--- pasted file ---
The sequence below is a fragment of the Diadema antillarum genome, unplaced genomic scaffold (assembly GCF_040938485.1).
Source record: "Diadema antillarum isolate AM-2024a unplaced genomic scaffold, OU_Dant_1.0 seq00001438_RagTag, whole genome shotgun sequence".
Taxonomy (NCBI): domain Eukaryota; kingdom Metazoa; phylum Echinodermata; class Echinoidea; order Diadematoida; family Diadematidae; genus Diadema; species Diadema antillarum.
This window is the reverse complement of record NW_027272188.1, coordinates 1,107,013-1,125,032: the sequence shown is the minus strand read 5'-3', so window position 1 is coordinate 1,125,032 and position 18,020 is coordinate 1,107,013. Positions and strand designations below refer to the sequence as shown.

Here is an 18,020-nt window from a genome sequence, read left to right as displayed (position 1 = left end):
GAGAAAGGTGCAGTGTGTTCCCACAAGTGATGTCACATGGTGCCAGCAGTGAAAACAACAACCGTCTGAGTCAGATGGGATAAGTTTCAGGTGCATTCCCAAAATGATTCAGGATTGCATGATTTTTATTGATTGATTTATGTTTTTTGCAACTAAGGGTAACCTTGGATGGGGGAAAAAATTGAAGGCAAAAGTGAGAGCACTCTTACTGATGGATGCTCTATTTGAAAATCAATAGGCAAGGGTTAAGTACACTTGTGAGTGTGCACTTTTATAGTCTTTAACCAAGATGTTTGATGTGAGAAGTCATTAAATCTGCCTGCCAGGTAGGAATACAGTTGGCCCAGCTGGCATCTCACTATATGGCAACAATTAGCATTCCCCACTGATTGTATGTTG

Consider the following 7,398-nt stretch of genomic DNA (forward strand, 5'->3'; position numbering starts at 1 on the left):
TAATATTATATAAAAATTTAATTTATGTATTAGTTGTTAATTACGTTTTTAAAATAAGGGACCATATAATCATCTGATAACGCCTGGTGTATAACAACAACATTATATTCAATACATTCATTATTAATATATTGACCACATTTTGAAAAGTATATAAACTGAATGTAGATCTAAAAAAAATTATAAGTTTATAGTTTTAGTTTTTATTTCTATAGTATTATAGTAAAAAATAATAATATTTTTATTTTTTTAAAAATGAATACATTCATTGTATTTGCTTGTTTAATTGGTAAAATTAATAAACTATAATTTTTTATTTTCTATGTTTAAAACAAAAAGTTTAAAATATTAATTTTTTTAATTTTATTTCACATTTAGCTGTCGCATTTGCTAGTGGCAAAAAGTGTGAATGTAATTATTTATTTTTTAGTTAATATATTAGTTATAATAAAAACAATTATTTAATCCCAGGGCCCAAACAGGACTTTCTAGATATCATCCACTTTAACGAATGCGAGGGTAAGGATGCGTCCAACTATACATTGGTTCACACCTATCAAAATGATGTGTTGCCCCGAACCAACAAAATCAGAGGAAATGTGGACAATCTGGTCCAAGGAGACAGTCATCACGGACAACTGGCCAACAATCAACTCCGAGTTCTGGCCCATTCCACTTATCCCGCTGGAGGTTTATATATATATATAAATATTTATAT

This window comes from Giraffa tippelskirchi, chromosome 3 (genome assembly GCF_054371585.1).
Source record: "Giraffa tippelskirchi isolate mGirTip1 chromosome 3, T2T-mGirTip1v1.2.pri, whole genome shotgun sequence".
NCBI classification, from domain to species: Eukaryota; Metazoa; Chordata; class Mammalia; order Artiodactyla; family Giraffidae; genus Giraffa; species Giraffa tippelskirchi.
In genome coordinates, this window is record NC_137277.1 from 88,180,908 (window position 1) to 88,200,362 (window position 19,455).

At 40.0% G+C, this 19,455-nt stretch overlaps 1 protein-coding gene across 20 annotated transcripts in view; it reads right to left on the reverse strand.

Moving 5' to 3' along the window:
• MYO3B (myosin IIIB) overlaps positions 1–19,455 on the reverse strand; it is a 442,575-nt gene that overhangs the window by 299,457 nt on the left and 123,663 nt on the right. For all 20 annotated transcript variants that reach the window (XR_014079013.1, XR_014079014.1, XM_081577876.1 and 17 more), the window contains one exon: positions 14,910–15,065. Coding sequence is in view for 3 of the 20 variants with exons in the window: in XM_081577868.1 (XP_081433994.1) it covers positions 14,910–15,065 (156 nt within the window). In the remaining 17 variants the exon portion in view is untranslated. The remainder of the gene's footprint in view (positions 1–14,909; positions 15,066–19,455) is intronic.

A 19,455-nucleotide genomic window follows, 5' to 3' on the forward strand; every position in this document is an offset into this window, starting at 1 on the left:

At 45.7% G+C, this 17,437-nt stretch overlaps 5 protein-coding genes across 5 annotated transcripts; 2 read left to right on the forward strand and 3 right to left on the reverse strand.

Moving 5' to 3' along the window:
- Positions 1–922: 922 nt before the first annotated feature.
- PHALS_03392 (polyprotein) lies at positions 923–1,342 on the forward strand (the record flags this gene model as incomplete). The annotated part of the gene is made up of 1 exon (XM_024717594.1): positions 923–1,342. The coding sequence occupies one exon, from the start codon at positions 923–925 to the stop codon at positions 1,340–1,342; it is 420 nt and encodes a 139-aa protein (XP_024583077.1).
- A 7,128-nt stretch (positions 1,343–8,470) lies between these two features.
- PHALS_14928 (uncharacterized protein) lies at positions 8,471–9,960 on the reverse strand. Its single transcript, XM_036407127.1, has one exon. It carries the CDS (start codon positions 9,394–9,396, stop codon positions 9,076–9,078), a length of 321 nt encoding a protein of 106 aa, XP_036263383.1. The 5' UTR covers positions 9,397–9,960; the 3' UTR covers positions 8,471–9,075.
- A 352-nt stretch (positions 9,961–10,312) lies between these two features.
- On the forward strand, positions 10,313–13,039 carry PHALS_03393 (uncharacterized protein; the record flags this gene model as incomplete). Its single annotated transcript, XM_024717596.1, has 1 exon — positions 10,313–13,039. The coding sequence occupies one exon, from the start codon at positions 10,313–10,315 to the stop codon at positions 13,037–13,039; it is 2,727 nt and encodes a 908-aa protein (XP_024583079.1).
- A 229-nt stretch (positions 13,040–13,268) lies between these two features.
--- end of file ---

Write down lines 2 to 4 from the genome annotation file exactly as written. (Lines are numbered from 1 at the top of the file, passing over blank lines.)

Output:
Source record: "Diadema antillarum isolate AM-2024a unplaced genomic scaffold, OU_Dant_1.0 seq00001438_RagTag, whole genome shotgun sequence".
Taxonomy (NCBI): domain Eukaryota; kingdom Metazoa; phylum Echinodermata; class Echinoidea; order Diadematoida; family Diadematidae; genus Diadema; species Diadema antillarum.
This window is the reverse complement of record NW_027272188.1, coordinates 1,107,013-1,125,032: the sequence shown is the minus strand read 5'-3', so window position 1 is coordinate 1,125,032 and position 18,020 is coordinate 1,107,013. Positions and strand designations below refer to the sequence as shown.